“IT isn’t quite as young as we sometimes like to think. Technology has come a long way, and in that way it’s no different from other industries. But advances in back-end IT have received a lot more attention in recent years, also at Bechtle. When I first started here five years ago, we spent maybe 15% of our time on back end-related projects. Today, the split between back end and front end is much more balanced and in line with market realities. Companies spend an average of about 55% of their IT budget on the front end, and 45% on the back end. Our focus is closing in on that ratio, too. This is because we’re winning more and more customers who have us build their entire IT infrastructure from scratch. And one of the most significant developments in this area is the cloud.”
“I like to distinguish between a true cloud strategy, and a cloud marketing strategy. Naturally, cloud providers want everything to be up in the sky. But that’s not always ideal or even doable. The devil’s in the details and the best way to go for a company isn’t always that straightforward. An all-cloud strategy may be the right choice under the right circumstances. But at Bechtle we often find that a hybrid cloud and on-premise approach is the most beneficial for our customers. We’re their trusted IT partner in a hybrid world for a reason.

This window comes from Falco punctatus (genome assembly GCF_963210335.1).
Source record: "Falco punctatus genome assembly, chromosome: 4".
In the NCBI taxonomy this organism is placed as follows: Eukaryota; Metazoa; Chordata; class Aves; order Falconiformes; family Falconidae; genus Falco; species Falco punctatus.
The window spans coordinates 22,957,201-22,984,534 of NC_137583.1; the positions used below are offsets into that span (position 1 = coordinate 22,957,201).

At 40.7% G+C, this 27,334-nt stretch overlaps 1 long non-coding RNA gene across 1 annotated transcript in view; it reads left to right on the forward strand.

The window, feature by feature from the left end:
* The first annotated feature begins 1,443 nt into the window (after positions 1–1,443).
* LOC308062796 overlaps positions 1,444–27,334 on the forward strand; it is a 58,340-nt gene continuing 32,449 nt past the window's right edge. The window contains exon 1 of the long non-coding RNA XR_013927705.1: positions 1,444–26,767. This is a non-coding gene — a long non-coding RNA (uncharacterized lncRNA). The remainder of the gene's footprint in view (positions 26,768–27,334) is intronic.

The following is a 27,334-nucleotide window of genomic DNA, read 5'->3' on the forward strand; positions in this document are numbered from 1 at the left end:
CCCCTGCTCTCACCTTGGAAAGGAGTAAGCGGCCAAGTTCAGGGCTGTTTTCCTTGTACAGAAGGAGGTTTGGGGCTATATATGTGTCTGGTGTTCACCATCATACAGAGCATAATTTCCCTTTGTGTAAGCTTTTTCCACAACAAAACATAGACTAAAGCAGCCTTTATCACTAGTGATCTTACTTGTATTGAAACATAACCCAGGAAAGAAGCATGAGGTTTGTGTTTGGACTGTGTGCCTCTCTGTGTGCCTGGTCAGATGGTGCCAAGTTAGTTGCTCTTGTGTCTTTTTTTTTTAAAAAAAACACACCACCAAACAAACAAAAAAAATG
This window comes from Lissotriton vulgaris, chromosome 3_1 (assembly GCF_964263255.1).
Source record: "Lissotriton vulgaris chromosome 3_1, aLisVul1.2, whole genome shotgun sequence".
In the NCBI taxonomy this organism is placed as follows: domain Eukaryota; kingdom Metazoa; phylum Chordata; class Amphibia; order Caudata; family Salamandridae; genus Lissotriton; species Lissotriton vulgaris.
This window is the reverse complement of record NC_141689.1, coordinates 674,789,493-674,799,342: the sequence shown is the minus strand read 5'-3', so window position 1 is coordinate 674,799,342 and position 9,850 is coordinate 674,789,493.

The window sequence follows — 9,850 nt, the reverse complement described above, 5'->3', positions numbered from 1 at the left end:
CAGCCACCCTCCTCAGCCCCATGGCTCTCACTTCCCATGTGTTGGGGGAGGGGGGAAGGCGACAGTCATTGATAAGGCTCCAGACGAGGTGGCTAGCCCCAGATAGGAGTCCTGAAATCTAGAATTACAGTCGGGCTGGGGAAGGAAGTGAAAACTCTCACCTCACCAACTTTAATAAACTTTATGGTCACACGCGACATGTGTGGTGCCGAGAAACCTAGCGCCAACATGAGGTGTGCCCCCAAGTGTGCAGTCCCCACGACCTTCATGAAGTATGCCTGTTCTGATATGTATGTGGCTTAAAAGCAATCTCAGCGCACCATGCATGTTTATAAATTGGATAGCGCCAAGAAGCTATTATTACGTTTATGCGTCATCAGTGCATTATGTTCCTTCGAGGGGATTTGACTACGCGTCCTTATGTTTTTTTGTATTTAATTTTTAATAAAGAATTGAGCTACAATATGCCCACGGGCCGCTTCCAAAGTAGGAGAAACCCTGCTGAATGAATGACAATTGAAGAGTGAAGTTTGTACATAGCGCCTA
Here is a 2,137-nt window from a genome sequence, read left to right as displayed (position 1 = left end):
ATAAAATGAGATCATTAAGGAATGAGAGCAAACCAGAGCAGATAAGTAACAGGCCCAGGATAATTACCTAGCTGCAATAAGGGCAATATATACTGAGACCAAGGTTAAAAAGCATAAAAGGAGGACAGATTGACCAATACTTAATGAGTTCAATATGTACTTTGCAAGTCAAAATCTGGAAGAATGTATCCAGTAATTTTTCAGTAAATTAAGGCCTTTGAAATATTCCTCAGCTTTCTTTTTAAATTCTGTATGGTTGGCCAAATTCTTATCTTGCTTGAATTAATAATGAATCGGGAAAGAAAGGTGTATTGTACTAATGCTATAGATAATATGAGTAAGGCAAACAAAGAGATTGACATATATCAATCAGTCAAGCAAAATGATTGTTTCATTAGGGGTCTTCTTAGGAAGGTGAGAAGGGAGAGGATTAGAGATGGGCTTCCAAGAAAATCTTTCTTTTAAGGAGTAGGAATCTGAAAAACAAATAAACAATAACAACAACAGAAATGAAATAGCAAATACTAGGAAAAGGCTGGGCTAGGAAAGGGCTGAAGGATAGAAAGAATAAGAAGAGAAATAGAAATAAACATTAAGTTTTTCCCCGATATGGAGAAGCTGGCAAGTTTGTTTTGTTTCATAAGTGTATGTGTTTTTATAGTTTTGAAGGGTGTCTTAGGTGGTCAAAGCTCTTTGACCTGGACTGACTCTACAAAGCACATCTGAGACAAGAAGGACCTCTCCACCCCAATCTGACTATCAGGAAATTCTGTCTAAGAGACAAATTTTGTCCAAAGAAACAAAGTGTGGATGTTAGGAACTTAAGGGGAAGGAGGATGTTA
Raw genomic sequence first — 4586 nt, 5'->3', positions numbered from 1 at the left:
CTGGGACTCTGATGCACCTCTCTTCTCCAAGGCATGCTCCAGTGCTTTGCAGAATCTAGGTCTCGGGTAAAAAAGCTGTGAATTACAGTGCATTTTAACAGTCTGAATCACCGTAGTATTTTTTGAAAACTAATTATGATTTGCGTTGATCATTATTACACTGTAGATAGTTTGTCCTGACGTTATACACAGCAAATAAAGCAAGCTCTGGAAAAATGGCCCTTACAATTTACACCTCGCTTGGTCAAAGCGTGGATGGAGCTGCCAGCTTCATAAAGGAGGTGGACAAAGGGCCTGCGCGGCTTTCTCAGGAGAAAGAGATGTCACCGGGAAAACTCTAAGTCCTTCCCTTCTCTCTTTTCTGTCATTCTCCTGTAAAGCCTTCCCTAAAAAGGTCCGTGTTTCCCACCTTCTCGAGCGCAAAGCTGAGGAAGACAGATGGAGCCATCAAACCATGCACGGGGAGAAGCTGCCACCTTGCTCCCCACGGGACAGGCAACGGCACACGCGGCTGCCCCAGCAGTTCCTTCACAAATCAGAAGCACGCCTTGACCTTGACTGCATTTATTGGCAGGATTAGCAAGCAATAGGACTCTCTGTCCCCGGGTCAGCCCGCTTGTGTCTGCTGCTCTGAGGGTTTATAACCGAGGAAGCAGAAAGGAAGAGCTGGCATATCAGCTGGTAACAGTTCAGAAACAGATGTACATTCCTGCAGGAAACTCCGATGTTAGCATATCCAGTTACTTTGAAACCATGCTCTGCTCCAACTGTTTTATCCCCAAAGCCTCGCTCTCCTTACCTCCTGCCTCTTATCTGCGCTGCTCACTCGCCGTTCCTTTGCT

“It’s the best of both worlds. For instance, why would you provide resources in your own data centre, when they are only used a few times a year? They eat up a big chunk of your budget for administration and maintenance of infrastructure that you barely need. On the other hand, there are companies that want to offload it all into the cloud, but they misjudge the feasibility of such an endeavour, and the impact on their business. That’s why we tailor solutions for our customers that really fit. They take different things into account, such as the number of users, the specific workloads, and whether our customer has many off-the-rack applications deployed. Many of these can indeed be sourced from the cloud. If, on the other hand, we’re talking about production facilities, sensitive data or customised applications, then maybe less than 10% of it all can realistically go into the cloud.”